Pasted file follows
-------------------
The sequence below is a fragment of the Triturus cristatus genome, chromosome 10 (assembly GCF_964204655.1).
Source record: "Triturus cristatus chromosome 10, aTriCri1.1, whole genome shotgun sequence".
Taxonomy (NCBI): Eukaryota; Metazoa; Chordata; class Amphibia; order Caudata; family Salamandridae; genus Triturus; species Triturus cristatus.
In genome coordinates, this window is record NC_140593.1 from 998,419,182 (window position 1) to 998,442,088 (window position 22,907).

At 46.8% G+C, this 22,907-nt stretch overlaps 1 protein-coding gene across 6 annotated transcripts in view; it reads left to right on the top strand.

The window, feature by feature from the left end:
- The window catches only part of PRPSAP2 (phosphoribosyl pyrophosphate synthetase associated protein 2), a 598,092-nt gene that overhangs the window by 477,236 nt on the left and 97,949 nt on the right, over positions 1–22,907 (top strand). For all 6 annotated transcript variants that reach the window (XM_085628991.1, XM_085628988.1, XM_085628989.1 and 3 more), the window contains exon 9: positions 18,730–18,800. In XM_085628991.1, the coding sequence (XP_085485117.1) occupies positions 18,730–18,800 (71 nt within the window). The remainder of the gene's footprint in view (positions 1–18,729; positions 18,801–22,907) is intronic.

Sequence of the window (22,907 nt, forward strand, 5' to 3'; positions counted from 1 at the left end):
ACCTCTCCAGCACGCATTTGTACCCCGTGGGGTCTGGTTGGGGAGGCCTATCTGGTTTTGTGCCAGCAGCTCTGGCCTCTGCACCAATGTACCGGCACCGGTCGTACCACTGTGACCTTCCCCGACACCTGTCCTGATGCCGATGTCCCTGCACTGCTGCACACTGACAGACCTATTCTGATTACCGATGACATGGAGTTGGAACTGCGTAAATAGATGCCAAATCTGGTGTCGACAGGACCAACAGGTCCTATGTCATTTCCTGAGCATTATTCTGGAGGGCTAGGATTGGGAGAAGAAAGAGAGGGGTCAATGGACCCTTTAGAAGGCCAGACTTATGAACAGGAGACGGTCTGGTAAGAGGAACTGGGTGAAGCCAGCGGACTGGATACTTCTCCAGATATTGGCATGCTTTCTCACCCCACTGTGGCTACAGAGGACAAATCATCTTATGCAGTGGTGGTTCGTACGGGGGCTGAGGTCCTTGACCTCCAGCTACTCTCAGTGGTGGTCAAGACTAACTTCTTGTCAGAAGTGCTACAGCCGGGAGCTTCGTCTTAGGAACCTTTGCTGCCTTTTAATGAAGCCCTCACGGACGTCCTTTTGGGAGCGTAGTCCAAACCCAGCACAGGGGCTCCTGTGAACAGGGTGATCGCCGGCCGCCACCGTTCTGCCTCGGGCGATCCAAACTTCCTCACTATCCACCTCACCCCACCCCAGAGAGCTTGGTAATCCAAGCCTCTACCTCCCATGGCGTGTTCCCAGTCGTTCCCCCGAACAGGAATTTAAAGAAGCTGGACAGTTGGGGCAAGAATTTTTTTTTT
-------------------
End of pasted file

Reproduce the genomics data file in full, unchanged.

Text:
The sequence below is a fragment of the Triturus cristatus genome, chromosome 10 (assembly GCF_964204655.1).
Source record: "Triturus cristatus chromosome 10, aTriCri1.1, whole genome shotgun sequence".
Taxonomy (NCBI): Eukaryota; Metazoa; Chordata; class Amphibia; order Caudata; family Salamandridae; genus Triturus; species Triturus cristatus.
In genome coordinates, this window is record NC_140593.1 from 998,419,182 (window position 1) to 998,442,088 (window position 22,907).

At 46.8% G+C, this 22,907-nt stretch overlaps 1 protein-coding gene across 6 annotated transcripts in view; it reads left to right on the top strand.

The window, feature by feature from the left end:
- The window catches only part of PRPSAP2 (phosphoribosyl pyrophosphate synthetase associated protein 2), a 598,092-nt gene that overhangs the window by 477,236 nt on the left and 97,949 nt on the right, over positions 1–22,907 (top strand). For all 6 annotated transcript variants that reach the window (XM_085628991.1, XM_085628988.1, XM_085628989.1 and 3 more), the window contains exon 9: positions 18,730–18,800. In XM_085628991.1, the coding sequence (XP_085485117.1) occupies positions 18,730–18,800 (71 nt within the window). The remainder of the gene's footprint in view (positions 1–18,729; positions 18,801–22,907) is intronic.

Sequence of the window (22,907 nt, forward strand, 5' to 3'; positions counted from 1 at the left end):
ACCTCTCCAGCACGCATTTGTACCCCGTGGGGTCTGGTTGGGGAGGCCTATCTGGTTTTGTGCCAGCAGCTCTGGCCTCTGCACCAATGTACCGGCACCGGTCGTACCACTGTGACCTTCCCCGACACCTGTCCTGATGCCGATGTCCCTGCACTGCTGCACACTGACAGACCTATTCTGATTACCGATGACATGGAGTTGGAACTGCGTAAATAGATGCCAAATCTGGTGTCGACAGGACCAACAGGTCCTATGTCATTTCCTGAGCATTATTCTGGAGGGCTAGGATTGGGAGAAGAAAGAGAGGGGTCAATGGACCCTTTAGAAGGCCAGACTTATGAACAGGAGACGGTCTGGTAAGAGGAACTGGGTGAAGCCAGCGGACTGGATACTTCTCCAGATATTGGCATGCTTTCTCACCCCACTGTGGCTACAGAGGACAAATCATCTTATGCAGTGGTGGTTCGTACGGGGGCTGAGGTCCTTGACCTCCAGCTACTCTCAGTGGTGGTCAAGACTAACTTCTTGTCAGAAGTGCTACAGCCGGGAGCTTCGTCTTAGGAACCTTTGCTGCCTTTTAATGAAGCCCTCACGGACGTCCTTTTGGGAGCGTAGTCCAAACCCAGCACAGGGGCTCCTGTGAACAGGGTGATCGCCGGCCGCCACCGTTCTGCCTCGGGCGATCCAAACTTCCTCACTATCCACCTCACCCCACCCCAGAGAGCTTGGTAATCCAAGCCTCTACCTCCCATGGCGTGTTCCCAGTCGTTCCCCCGAACAGGAATTTAAAGAAGCTGGACAGTTGGGGCAAGAATTTTTTTTTT